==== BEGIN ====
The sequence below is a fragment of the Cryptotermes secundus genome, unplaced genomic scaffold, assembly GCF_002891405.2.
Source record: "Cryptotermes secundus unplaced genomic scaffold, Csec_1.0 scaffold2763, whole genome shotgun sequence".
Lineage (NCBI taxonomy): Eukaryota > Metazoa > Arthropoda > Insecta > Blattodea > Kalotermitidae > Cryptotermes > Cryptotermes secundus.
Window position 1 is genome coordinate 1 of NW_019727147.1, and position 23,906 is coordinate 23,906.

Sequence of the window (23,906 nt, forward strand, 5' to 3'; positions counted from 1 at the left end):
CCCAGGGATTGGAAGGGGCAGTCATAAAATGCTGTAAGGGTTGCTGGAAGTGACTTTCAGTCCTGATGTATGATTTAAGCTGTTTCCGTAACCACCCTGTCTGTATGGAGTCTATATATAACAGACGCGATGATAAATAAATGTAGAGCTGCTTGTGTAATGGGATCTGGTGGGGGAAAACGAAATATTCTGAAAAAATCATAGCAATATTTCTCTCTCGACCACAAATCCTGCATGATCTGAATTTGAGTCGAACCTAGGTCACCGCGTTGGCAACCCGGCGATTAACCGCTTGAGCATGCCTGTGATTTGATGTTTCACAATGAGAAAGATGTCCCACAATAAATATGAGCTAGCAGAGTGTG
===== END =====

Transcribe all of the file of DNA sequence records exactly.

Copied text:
The sequence below is a fragment of the Cryptotermes secundus genome, unplaced genomic scaffold, assembly GCF_002891405.2.
Source record: "Cryptotermes secundus unplaced genomic scaffold, Csec_1.0 scaffold2763, whole genome shotgun sequence".
Lineage (NCBI taxonomy): Eukaryota > Metazoa > Arthropoda > Insecta > Blattodea > Kalotermitidae > Cryptotermes > Cryptotermes secundus.
Window position 1 is genome coordinate 1 of NW_019727147.1, and position 23,906 is coordinate 23,906.

Sequence of the window (23,906 nt, forward strand, 5' to 3'; positions counted from 1 at the left end):
CCCAGGGATTGGAAGGGGCAGTCATAAAATGCTGTAAGGGTTGCTGGAAGTGACTTTCAGTCCTGATGTATGATTTAAGCTGTTTCCGTAACCACCCTGTCTGTATGGAGTCTATATATAACAGACGCGATGATAAATAAATGTAGAGCTGCTTGTGTAATGGGATCTGGTGGGGGAAAACGAAATATTCTGAAAAAATCATAGCAATATTTCTCTCTCGACCACAAATCCTGCATGATCTGAATTTGAGTCGAACCTAGGTCACCGCGTTGGCAACCCGGCGATTAACCGCTTGAGCATGCCTGTGATTTGATGTTTCACAATGAGAAAGATGTCCCACAATAAATATGAGCTAGCAGAGTGTG